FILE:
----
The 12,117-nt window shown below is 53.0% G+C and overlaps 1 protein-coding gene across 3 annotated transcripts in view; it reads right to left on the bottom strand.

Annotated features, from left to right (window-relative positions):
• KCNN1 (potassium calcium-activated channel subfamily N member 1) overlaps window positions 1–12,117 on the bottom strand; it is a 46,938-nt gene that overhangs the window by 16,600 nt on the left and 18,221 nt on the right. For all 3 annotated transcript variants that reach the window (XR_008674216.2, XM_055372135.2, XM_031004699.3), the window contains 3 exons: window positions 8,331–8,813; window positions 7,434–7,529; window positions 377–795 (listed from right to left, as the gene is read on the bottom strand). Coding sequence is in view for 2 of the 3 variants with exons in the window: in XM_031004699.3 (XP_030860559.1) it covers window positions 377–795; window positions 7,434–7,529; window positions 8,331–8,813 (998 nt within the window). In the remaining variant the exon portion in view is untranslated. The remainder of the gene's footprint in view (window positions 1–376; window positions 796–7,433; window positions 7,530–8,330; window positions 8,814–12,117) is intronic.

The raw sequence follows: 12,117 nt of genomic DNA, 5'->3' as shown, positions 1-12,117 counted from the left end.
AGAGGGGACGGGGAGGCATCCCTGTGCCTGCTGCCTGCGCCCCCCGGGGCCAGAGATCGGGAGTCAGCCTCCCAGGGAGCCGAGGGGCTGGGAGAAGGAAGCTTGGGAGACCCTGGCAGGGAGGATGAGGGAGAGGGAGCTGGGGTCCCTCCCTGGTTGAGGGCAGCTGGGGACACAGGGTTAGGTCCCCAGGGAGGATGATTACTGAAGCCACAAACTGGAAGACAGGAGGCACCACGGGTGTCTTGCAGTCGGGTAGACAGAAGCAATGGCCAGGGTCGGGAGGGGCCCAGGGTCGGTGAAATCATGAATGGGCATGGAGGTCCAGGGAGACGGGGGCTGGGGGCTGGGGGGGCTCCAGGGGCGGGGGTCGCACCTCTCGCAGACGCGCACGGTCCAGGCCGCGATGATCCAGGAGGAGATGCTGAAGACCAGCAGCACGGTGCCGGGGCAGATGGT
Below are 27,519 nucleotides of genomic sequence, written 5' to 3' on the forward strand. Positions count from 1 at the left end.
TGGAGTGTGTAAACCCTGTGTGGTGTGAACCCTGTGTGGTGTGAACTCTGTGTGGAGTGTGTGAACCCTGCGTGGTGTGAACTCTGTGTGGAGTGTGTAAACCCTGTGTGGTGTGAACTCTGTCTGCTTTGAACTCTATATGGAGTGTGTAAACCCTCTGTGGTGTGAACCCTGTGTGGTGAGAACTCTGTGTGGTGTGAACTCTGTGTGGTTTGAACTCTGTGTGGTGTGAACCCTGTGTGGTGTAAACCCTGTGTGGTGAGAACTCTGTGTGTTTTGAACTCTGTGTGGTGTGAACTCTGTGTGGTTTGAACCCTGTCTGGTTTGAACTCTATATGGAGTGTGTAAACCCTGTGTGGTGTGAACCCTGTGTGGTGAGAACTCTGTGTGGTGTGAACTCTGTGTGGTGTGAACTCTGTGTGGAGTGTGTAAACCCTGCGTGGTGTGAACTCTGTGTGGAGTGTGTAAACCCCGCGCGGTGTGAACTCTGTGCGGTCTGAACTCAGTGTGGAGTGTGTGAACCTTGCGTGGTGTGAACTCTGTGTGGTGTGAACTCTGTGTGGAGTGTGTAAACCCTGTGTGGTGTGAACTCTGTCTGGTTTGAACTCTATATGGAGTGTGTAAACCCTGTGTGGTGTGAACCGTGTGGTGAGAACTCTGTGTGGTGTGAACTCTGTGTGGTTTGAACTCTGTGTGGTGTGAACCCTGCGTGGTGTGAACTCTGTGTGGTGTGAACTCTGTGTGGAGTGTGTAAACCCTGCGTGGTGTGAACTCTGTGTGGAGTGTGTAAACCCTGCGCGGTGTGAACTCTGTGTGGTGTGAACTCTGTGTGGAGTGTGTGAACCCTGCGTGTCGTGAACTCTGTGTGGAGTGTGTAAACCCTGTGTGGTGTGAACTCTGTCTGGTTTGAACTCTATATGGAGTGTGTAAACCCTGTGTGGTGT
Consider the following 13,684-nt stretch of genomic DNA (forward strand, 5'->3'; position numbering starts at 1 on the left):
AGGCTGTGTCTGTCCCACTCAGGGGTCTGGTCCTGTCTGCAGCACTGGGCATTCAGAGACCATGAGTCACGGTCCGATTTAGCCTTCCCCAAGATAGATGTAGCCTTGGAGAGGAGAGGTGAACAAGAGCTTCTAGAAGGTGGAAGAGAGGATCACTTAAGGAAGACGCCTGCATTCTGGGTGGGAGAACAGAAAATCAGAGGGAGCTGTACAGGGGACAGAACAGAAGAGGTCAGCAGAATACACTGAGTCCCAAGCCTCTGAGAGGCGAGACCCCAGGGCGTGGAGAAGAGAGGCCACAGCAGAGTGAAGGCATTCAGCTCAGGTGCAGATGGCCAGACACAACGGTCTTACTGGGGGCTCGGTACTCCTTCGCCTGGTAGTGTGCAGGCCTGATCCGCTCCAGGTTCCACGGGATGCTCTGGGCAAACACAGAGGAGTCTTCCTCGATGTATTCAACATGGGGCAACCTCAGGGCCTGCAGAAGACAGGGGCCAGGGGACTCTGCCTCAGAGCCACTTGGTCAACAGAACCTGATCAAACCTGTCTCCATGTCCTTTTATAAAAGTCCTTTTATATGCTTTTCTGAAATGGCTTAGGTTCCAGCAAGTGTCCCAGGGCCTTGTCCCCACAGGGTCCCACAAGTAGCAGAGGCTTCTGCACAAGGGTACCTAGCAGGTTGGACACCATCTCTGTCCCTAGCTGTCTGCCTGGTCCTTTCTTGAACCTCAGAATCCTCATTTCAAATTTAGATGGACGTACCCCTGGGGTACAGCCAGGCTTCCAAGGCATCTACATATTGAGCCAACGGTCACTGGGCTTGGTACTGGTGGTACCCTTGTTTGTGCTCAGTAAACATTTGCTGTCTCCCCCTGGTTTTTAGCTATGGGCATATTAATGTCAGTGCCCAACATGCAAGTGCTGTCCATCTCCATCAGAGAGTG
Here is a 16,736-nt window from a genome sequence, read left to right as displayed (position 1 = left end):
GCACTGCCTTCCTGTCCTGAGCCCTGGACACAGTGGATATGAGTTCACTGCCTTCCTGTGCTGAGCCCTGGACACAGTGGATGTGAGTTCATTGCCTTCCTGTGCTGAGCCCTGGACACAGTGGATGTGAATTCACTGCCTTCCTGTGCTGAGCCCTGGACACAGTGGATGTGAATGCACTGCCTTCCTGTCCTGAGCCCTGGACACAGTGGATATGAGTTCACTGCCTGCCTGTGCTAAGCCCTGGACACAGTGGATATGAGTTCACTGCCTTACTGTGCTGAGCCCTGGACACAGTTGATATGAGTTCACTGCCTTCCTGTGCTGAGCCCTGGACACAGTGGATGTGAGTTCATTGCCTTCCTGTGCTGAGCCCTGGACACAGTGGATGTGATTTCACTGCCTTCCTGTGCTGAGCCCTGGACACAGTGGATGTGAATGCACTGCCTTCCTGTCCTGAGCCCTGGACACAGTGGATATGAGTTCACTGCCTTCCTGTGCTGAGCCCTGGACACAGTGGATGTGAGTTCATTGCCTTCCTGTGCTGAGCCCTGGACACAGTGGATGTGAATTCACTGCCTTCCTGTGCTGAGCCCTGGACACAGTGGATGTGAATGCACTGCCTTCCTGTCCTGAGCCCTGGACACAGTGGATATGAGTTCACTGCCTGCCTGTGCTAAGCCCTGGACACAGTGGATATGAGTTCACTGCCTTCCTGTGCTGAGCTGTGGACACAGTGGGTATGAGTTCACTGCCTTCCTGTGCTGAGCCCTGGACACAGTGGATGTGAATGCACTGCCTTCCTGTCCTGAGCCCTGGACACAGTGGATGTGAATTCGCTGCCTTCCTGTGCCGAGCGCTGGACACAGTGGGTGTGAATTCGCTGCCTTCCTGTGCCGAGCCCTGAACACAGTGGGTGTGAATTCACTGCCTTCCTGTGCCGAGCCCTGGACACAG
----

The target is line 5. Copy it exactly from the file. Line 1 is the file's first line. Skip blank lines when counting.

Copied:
AGAGGGGACGGGGAGGCATCCCTGTGCCTGCTGCCTGCGCCCCCCGGGGCCAGAGATCGGGAGTCAGCCTCCCAGGGAGCCGAGGGGCTGGGAGAAGGAAGCTTGGGAGACCCTGGCAGGGAGGATGAGGGAGAGGGAGCTGGGGTCCCTCCCTGGTTGAGGGCAGCTGGGGACACAGGGTTAGGTCCCCAGGGAGGATGATTACTGAAGCCACAAACTGGAAGACAGGAGGCACCACGGGTGTCTTGCAGTCGGGTAGACAGAAGCAATGGCCAGGGTCGGGAGGGGCCCAGGGTCGGTGAAATCATGAATGGGCATGGAGGTCCAGGGAGACGGGGGCTGGGGGCTGGGGGGGCTCCAGGGGCGGGGGTCGCACCTCTCGCAGACGCGCACGGTCCAGGCCGCGATGATCCAGGAGGAGATGCTGAAGACCAGCAGCACGGTGCCGGGGCAGATGGT